Round Robin by Jennifer Chiaverini -- This is book 2 in the Elm Creek Quilts series which I decided to start from the beginning (as I mentioned in last month's books post). This book delves into more of the stories of the ladies making up the quilt club - introducing their families, past conflicts, and current ones. A decent, easy read.
Live to Tell by Lisa Gardner -- another D.D. Warren novel featuring the Boston Police Department trying to solve crimes where whole families were killed. They were staged as if the fathers killed the mothers and children before they killed themselves, but is that what happened? This was an interesting look into children's psych wards and into families who deal with mentally ill children.
When Light Breaks by Patti Callahan Hentry -- an easy read for museums and parks while Sophie is in town; Kara is engaged to a PGA star, but thinks back to her old childhood friend Jack Sullivan and wonders whatever happened to him; an OK book
The Lost Man by Jane Harper -- as the book jacket states: "Three brothers, One death, No answers..." ; this book takes place in the Australian Outback, and while reading it, I'm amazed at the planning these people must make in order to survive. When the river floods without it raining (due to rain hundreds of miles north), you may be trapped in your house for a couple of weeks. When you need supplies, you better think what you want for your meals for a few months. When the cooler room needs fixing, the repairman won't come unless he has a few other people's properties to be serviced because it costs a hundred in fuel to drive there and back. When you see someone stranded, you better stop to help as it may be a death sentence for the stranded person. It's the code of that part of the land. When Cam - the clever, well-liked middle brother - is found dead several kilometers from his well-equipped and supplied vehicle, people wonder. Was this Cam's way of killing himself? I discovered this author last year, and enjoyed her mysteries from Australia so I was glad to see this on the new books list at the library.
Fear Nothing by Lisa Gardner -- Adeline was born with a genetic condition which allows her to feel no pain. She can feel the pressure of scissors or a razor blade, but she won't flinch or scream from the pain of cutting. She's the daughter of a serial killer who died decades ago, but her father's murders are back in the headlines after a couple of murders in Boston which have similar aspects to her father's MO. This book also deals with Shana, Adeline's older sister who was incarcerated at age 14 after being accused of murdering a neighborhood boy while she was in foster care. This was another good book in the D.D. Warren series by this author.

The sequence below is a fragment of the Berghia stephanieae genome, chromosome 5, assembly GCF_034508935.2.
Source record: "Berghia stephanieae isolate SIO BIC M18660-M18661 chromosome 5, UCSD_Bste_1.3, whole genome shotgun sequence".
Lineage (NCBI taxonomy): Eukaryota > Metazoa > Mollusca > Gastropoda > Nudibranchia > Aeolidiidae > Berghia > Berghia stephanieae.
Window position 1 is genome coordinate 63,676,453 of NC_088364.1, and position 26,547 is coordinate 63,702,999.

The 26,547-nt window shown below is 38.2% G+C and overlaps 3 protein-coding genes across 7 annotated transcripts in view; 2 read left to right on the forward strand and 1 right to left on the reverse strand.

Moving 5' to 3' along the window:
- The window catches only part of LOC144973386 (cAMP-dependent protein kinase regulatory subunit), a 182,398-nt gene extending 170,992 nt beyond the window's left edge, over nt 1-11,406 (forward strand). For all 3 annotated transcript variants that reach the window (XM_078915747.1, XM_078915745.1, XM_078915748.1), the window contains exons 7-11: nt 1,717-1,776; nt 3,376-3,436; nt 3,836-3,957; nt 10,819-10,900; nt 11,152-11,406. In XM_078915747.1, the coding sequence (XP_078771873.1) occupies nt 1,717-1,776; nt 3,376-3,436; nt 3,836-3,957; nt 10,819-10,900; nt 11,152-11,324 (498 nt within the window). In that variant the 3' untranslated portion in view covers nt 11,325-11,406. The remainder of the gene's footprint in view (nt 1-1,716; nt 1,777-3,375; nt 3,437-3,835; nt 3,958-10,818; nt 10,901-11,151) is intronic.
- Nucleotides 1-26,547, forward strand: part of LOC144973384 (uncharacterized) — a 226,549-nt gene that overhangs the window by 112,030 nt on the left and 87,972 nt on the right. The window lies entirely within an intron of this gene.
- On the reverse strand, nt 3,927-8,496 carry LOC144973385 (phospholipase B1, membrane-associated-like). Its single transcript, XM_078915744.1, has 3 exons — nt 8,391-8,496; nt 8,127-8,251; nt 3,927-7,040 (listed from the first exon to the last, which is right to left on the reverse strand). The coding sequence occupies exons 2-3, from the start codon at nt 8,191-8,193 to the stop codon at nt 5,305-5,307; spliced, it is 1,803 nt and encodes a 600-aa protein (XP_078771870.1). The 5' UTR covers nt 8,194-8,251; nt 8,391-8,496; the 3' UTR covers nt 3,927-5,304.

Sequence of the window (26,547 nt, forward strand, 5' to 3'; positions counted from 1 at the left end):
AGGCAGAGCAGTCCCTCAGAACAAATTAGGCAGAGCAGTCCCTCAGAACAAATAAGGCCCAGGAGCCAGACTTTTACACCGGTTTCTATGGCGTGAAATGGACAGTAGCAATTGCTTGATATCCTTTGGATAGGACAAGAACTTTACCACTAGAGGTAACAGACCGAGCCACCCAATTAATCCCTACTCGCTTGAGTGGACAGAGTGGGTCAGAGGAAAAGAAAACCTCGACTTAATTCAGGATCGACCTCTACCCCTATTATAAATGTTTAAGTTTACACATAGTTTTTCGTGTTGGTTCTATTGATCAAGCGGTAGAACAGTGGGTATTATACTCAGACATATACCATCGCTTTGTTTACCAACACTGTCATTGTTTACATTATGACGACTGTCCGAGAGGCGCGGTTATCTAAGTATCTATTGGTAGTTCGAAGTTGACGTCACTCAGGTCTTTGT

The Patchwork Bride by Sandra Dallas -- a rather cute, easy read on the New Books shelf; Ellen tells her granddaughter about a friend of her's - Nell - who worked as a hired hand on a ranch, as a waitress, and as a teacher - and she also broke off 3 engagements of marriage. What a gal!
Saints at the River by Ron Rash -- Which side would you be on? A 12 year old girl vacationing in a SC mountain area is stuck under the water, caught behind a rock in a hydraulic. This river is designated Wild & Scenic and protected by federal law. Yet, the parents from Illinois understandably want a temporary dam built so they can retrieve their daughter's body for burial! Yet, the local environmental types argue for the sake of the river: it cannot be altered since this sets a precedent for future alteration, for developers to come in and ruin the river. That's essentially what this book dealt with from the point of view of Maggie, native of this area who now is a photographer based out of Columbia.
The Unwomanly Face of War by Svetlana Alexievich -- "an oral history of women in World War II" -- this book was highly recommended by Bridget, and her mom spoke highly of it, too. So I got it for Christmas from my Amazon Wishlist; a great look at the tasks women performed, the unique hardships they faced as women fighting for the Motherland (Russia) during the war shared through interviews with dozens of women
The Hope Jar by Wanda E. Brunstetter -- I saw this online as a new book and put it on hold; book one in The Prayer Jars series; an easy read; Michelle, a former foster child on the run, is mistaken by an Amish couple as their just-discovered (by letter) granddaughter, Sara. Michelle decides to pretend to be Sara and spends weeks with the Lapps. What could go wrong?